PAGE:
Trivial Pursuits 1

Trivial Pursuit


Here’s something for the pub quiz…

After the collapse of Rome in Europe the remains of the Roman educational system lingered through the Dark Ages.

A basic Roman education was not the same as today – the 3 Rs: readin’, writin’ and ‘rithmetic. After all the rich had people who could read and write for them. They were called slaves… so much for an education getting you a better job: although I suppose if you consider the alternatives…

Anyway in those days it wasn’t just reading and writing that was a luxury, a book probably cost more than your schoolin’.

And of course, much like today, all you needed arithmetic for was to calculate the odds at the betting office; or to make sure you were not short changed when you got a round in at the local tavern.

No, very sensibly a Roman education was all about winning arguments; which was what probably got them the empire in the first place.

The three basic subjects were:
Rhetoric – which is public speaking; the gentle arts of persuasion, intimidation and blowing your own trumpet.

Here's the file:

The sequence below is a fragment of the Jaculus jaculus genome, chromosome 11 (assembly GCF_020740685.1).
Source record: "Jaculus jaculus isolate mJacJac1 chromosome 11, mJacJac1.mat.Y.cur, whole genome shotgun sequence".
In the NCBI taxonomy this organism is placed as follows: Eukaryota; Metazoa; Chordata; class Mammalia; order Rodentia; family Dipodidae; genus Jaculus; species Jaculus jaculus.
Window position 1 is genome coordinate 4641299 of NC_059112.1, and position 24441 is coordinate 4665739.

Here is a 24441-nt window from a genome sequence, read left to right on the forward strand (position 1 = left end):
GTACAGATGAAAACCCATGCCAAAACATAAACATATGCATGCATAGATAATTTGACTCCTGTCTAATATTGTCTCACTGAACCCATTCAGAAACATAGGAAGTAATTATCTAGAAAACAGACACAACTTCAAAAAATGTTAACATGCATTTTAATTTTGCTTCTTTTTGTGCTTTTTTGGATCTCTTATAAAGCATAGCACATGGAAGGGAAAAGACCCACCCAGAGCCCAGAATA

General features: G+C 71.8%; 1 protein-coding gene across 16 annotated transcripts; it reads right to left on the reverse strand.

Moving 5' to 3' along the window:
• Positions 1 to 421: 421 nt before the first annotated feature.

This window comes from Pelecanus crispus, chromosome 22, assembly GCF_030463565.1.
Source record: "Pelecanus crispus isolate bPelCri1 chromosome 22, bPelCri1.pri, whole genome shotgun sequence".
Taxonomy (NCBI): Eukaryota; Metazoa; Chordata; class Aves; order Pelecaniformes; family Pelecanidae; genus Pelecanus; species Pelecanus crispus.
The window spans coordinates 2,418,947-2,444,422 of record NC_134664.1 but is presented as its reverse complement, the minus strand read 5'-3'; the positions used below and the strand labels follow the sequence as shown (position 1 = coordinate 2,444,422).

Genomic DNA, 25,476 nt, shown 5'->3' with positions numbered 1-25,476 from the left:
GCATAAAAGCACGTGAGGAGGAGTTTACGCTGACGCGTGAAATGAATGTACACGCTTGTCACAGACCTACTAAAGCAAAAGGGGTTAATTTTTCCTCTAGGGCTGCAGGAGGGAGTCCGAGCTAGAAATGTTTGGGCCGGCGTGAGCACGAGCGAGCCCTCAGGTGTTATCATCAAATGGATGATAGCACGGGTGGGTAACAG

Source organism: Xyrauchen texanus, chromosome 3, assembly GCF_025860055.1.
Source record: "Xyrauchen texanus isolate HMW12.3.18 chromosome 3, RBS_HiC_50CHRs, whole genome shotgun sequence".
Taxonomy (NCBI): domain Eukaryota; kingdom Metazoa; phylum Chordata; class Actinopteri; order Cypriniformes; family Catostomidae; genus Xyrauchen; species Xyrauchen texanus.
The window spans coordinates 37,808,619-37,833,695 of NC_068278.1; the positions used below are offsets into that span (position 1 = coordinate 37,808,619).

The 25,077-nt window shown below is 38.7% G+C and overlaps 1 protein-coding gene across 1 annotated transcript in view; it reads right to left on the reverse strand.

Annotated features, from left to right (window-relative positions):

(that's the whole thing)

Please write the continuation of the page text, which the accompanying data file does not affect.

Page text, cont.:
Logic – to make sure your argument was soundly constructed. Not that it was right, honest or true; just consistent. After all you wouldn’t want to be interrupted in full flow with: “Well actually didn’t you just say…”
Grammar – Let’s face it, ya weren’t gonna get nowhere if ya couldn’t speak proper like were ya? The Roman Senate was nothing if not a bunch of petty, conniving, upper-class snobs… a bit like the Higher Civil Service of today…

‘Oops… did I really say that; or was I just thinking aloud?’
‘Yes, Minister.’

Together these three components were called the trivium or the 3 ways. By the Middle-Ages their study was seen merely as the basics. As prerequisite for any form of education, they were dismissed as… well to be frank; they were dismissed as trivial.

One comment on “Trivial Pursuits

  1. Pingback: What the …k? ← Odds n Sods: A miscellany

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